Fresh after his victory in California by defeating Shawn Porter in California, newly crowned IBF Welterweight Champion, Kell Brook wasted no time in picking his next opponent. As bitter rival Amir Khan watched on in the studio whilst commentating on the fight, Brook at ringside called out Khan as the judges awarded him a majority decision with the scores 114-114, 117-111, 116-112.

The victory takes the Yorkshireman’s impressive record to 33-0 and could put him in line for a money spinner against current boxing king Floyd Mayweather Jr leapfrogging Khan’s ongoing struggles to secure a fight with the ‘Money Man’. Referring to his rival from his amateur days as “Queen Khan”, Brook goaded the Bolton boxer and former world champion into accepting the fight that could potentially take place in England next summer.

On a potential fight with Khan, he said: “The British public want it. He’ll probably say I need to win another title for the fight. I know he doesn’t like me. The fact is, he is getting it. I’m the champ of the world.”

Khan in return duly accepted the offer and if the fight is to take place, it could potentially become one of the biggest fights to take place on English soil for decades.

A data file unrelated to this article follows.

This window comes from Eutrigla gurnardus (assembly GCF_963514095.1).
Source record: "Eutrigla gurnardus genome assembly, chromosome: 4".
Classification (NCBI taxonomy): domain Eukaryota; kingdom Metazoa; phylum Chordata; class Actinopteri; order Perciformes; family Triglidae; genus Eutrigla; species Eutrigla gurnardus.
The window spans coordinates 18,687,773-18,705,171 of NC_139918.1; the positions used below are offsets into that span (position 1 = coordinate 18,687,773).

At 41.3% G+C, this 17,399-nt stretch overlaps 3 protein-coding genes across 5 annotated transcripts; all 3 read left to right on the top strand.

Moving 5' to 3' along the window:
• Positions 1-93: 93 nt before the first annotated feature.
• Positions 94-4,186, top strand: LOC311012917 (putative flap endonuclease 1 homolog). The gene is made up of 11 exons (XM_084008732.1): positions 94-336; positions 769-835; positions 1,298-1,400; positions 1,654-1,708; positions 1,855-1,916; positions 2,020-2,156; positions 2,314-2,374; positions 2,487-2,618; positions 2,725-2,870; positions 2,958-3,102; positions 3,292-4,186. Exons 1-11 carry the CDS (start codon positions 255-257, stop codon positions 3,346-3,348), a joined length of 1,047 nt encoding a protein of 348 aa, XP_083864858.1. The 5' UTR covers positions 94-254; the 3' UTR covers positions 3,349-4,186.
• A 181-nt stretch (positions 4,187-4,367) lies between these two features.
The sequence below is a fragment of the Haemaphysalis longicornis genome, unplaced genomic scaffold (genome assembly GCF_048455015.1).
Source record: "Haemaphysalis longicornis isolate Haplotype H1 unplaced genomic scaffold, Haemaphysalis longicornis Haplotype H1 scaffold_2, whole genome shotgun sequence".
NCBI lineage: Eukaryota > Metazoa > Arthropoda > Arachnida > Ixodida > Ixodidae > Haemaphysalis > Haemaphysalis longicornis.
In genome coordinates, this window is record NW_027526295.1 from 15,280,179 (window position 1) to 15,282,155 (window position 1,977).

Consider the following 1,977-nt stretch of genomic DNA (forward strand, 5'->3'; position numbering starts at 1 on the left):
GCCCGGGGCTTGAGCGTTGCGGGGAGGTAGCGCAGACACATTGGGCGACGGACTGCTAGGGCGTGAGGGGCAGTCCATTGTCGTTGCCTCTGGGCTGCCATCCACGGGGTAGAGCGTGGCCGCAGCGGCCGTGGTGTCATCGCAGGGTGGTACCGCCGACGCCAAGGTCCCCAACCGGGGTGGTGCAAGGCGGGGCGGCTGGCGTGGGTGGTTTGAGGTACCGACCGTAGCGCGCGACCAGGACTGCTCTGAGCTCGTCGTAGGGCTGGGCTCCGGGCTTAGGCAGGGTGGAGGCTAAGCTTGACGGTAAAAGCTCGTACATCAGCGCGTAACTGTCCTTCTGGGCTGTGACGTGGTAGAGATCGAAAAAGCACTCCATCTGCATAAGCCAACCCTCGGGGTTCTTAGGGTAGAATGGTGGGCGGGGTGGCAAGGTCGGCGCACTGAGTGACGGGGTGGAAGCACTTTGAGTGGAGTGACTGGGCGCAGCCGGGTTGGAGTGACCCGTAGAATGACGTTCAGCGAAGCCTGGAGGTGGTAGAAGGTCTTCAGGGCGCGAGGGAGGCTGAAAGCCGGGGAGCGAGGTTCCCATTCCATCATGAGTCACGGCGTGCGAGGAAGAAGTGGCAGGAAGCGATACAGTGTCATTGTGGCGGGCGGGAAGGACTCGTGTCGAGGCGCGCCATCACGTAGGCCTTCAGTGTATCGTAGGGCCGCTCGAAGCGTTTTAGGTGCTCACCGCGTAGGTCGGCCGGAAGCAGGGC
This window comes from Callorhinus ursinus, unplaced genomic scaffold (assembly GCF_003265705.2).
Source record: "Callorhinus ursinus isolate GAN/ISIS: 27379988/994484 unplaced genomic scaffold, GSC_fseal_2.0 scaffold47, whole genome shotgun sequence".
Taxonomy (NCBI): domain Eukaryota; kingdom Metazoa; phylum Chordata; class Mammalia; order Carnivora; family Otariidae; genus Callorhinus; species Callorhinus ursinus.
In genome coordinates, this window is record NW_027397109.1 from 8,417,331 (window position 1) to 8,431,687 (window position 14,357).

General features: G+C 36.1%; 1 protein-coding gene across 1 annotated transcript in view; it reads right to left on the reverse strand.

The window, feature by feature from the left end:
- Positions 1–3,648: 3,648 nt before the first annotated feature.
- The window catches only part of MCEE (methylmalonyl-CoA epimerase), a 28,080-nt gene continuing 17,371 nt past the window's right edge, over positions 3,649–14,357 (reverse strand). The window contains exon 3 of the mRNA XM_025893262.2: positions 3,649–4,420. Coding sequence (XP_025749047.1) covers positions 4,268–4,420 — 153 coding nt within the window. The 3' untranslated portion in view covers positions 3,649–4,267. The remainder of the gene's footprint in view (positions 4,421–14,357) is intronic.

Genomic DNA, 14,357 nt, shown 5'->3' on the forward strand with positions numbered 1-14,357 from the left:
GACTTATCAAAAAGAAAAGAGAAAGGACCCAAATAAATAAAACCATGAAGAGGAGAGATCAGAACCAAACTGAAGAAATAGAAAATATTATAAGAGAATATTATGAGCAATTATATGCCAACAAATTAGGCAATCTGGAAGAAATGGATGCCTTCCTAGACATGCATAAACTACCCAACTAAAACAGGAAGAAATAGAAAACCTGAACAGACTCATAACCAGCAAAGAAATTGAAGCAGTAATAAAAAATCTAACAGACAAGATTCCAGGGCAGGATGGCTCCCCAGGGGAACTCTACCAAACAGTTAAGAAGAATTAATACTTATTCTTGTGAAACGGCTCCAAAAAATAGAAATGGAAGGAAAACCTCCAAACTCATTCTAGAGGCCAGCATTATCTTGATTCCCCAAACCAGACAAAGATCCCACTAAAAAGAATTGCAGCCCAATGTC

At this moment in time the tables have turned as Kell Brook is a world champion and Amir Khan is a former world champion. For the sake of boxing, this fight has to happen and bring two world class fighters together for what could be an explosive and dramatic affair and be a golden era for British boxing once again.


A Bradford man aims to jump for the stars in the growing trend of ‘freerunning’…

Jumping from one building rooftop to another whilst doing a front somersault is not everyone’s cup of tea, but for some youngsters it is a passion and is fast becoming a growing trend in the UK. For most aspiring sports stars, they grow up hoping to be the next Michael Jordan or Lennox Lewis, but not for 21 year old Dwayne Clarke. Born and raised in Bradford, Clarke is creating quite a scene, nationally with his impressive freerunning, also known as Parkour to the students of this sport.